(For other members who may be wondering) I was also going to suggest checking out, where you can search for animals by zip code to find them close by. The advantage there is you will find reputable rescues and shelters listed there to contact for arranging an adoption. Since you already have, you're all set.

While it's possible that it's the hay or litter and not the bunny, I must side with the accommodation of people living with you who have allergies. I have allergies (to perfumes and scents) and being in a separate room doesn't help. Central air systems take any allergens and blow them throughout your home, so you can't get away unless it's only a contact allergy. That's rare. If you've ever been chronically ill and it wasn't your choice but could be helped, it is the humane thing to do for your Grandmother. To make a sick person even more sick, when it is preventable, is awful for both of you. As hard as it is to lose your bunny, you are being thoughtful. With the help of a rescue, bunny will find a loving home, and you will provide a welcoming, loving home to your grandmother. You will never regret that in later years.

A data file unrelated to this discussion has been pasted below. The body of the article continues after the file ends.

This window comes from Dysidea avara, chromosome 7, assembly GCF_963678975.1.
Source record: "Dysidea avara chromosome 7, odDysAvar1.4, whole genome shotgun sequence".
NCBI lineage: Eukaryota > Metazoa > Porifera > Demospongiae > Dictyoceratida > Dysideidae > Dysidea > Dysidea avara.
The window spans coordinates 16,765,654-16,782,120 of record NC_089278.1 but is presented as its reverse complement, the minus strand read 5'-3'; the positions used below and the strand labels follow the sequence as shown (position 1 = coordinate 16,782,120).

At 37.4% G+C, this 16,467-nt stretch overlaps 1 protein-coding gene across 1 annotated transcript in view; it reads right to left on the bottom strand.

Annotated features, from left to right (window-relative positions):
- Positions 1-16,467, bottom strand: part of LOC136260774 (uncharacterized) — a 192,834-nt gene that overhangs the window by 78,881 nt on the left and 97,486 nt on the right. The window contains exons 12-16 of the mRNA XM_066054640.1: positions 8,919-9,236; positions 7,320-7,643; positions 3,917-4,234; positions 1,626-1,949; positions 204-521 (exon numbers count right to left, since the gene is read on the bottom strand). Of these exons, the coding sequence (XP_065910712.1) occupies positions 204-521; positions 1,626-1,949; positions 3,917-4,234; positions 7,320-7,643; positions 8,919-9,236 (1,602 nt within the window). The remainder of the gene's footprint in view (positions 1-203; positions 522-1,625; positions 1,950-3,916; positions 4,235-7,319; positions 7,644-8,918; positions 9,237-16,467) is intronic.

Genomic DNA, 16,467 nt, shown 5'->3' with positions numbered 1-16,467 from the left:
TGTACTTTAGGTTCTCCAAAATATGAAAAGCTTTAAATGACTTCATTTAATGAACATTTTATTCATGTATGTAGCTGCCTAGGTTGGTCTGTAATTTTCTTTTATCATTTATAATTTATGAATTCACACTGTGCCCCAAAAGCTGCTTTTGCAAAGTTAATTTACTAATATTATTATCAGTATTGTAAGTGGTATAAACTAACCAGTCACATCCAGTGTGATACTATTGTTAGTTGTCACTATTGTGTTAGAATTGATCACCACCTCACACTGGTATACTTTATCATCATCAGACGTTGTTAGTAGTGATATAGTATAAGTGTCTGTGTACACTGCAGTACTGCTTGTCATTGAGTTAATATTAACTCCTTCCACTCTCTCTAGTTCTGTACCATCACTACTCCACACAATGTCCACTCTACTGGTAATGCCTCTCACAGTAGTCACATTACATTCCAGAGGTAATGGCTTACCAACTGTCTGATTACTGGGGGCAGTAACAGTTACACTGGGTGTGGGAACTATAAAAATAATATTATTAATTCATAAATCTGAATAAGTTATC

SPIKE, my snuggle bunny (aka Spikey Marbles)

User is Offline Esarv
133 posts Send Private Message
9/02/2012 7:52 AM
RabbitPam, you almost made me cry. Ahhh this is horrible but you cleared everything up for me and insured me that what i am doing is for the best. It is very hard but with finding this rescue i have more hope that todd could possible get an even better home than he has with me.